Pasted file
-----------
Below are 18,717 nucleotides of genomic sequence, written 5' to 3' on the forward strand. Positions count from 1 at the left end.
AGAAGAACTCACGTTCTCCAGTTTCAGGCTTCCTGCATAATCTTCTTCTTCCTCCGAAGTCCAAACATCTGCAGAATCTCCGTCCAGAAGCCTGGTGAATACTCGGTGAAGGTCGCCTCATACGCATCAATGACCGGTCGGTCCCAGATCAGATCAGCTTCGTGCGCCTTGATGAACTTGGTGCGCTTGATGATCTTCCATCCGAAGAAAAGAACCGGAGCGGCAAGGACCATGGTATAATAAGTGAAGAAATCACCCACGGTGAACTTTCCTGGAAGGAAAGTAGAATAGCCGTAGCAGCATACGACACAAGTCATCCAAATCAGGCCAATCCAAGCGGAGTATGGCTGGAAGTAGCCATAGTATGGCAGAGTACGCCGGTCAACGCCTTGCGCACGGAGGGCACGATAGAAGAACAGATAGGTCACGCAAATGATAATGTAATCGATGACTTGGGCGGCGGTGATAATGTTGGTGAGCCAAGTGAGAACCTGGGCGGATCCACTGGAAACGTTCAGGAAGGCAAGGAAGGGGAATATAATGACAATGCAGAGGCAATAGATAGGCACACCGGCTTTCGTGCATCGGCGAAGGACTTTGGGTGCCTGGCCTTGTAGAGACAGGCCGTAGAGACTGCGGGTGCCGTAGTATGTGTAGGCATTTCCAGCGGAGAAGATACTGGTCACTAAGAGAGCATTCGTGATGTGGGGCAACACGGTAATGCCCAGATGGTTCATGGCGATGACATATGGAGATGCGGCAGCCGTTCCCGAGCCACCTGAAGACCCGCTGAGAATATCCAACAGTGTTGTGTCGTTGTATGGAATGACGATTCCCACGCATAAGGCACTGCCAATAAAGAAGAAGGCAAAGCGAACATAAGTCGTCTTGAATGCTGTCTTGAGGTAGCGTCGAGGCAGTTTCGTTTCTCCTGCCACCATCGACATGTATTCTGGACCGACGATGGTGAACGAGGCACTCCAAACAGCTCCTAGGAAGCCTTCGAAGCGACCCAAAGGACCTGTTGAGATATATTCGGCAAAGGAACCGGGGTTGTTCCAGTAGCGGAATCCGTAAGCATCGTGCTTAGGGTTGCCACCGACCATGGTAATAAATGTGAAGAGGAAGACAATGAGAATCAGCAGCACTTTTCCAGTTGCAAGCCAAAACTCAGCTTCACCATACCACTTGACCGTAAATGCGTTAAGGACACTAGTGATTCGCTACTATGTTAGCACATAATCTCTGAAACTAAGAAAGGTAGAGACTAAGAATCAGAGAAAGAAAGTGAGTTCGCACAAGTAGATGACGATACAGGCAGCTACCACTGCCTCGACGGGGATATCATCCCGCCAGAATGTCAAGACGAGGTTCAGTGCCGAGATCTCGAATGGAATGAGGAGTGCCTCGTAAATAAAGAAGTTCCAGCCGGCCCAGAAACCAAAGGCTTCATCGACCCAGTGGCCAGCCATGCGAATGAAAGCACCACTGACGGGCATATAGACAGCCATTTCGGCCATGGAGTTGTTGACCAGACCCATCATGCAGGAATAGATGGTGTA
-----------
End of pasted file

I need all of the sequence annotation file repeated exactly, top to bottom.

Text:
Below are 18,717 nucleotides of genomic sequence, written 5' to 3' on the forward strand. Positions count from 1 at the left end.
AGAAGAACTCACGTTCTCCAGTTTCAGGCTTCCTGCATAATCTTCTTCTTCCTCCGAAGTCCAAACATCTGCAGAATCTCCGTCCAGAAGCCTGGTGAATACTCGGTGAAGGTCGCCTCATACGCATCAATGACCGGTCGGTCCCAGATCAGATCAGCTTCGTGCGCCTTGATGAACTTGGTGCGCTTGATGATCTTCCATCCGAAGAAAAGAACCGGAGCGGCAAGGACCATGGTATAATAAGTGAAGAAATCACCCACGGTGAACTTTCCTGGAAGGAAAGTAGAATAGCCGTAGCAGCATACGACACAAGTCATCCAAATCAGGCCAATCCAAGCGGAGTATGGCTGGAAGTAGCCATAGTATGGCAGAGTACGCCGGTCAACGCCTTGCGCACGGAGGGCACGATAGAAGAACAGATAGGTCACGCAAATGATAATGTAATCGATGACTTGGGCGGCGGTGATAATGTTGGTGAGCCAAGTGAGAACCTGGGCGGATCCACTGGAAACGTTCAGGAAGGCAAGGAAGGGGAATATAATGACAATGCAGAGGCAATAGATAGGCACACCGGCTTTCGTGCATCGGCGAAGGACTTTGGGTGCCTGGCCTTGTAGAGACAGGCCGTAGAGACTGCGGGTGCCGTAGTATGTGTAGGCATTTCCAGCGGAGAAGATACTGGTCACTAAGAGAGCATTCGTGATGTGGGGCAACACGGTAATGCCCAGATGGTTCATGGCGATGACATATGGAGATGCGGCAGCCGTTCCCGAGCCACCTGAAGACCCGCTGAGAATATCCAACAGTGTTGTGTCGTTGTATGGAATGACGATTCCCACGCATAAGGCACTGCCAATAAAGAAGAAGGCAAAGCGAACATAAGTCGTCTTGAATGCTGTCTTGAGGTAGCGTCGAGGCAGTTTCGTTTCTCCTGCCACCATCGACATGTATTCTGGACCGACGATGGTGAACGAGGCACTCCAAACAGCTCCTAGGAAGCCTTCGAAGCGACCCAAAGGACCTGTTGAGATATATTCGGCAAAGGAACCGGGGTTGTTCCAGTAGCGGAATCCGTAAGCATCGTGCTTAGGGTTGCCACCGACCATGGTAATAAATGTGAAGAGGAAGACAATGAGAATCAGCAGCACTTTTCCAGTTGCAAGCCAAAACTCAGCTTCACCATACCACTTGACCGTAAATGCGTTAAGGACACTAGTGATTCGCTACTATGTTAGCACATAATCTCTGAAACTAAGAAAGGTAGAGACTAAGAATCAGAGAAAGAAAGTGAGTTCGCACAAGTAGATGACGATACAGGCAGCTACCACTGCCTCGACGGGGATATCATCCCGCCAGAATGTCAAGACGAGGTTCAGTGCCGAGATCTCGAATGGAATGAGGAGTGCCTCGTAAATAAAGAAGTTCCAGCCGGCCCAGAAACCAAAGGCTTCATCGACCCAGTGGCCAGCCATGCGAATGAAAGCACCACTGACGGGCATATAGACAGCCATTTCGGCCATGGAGTTGTTGACCAGACCCATCATGCAGGAATAGATGGTGTA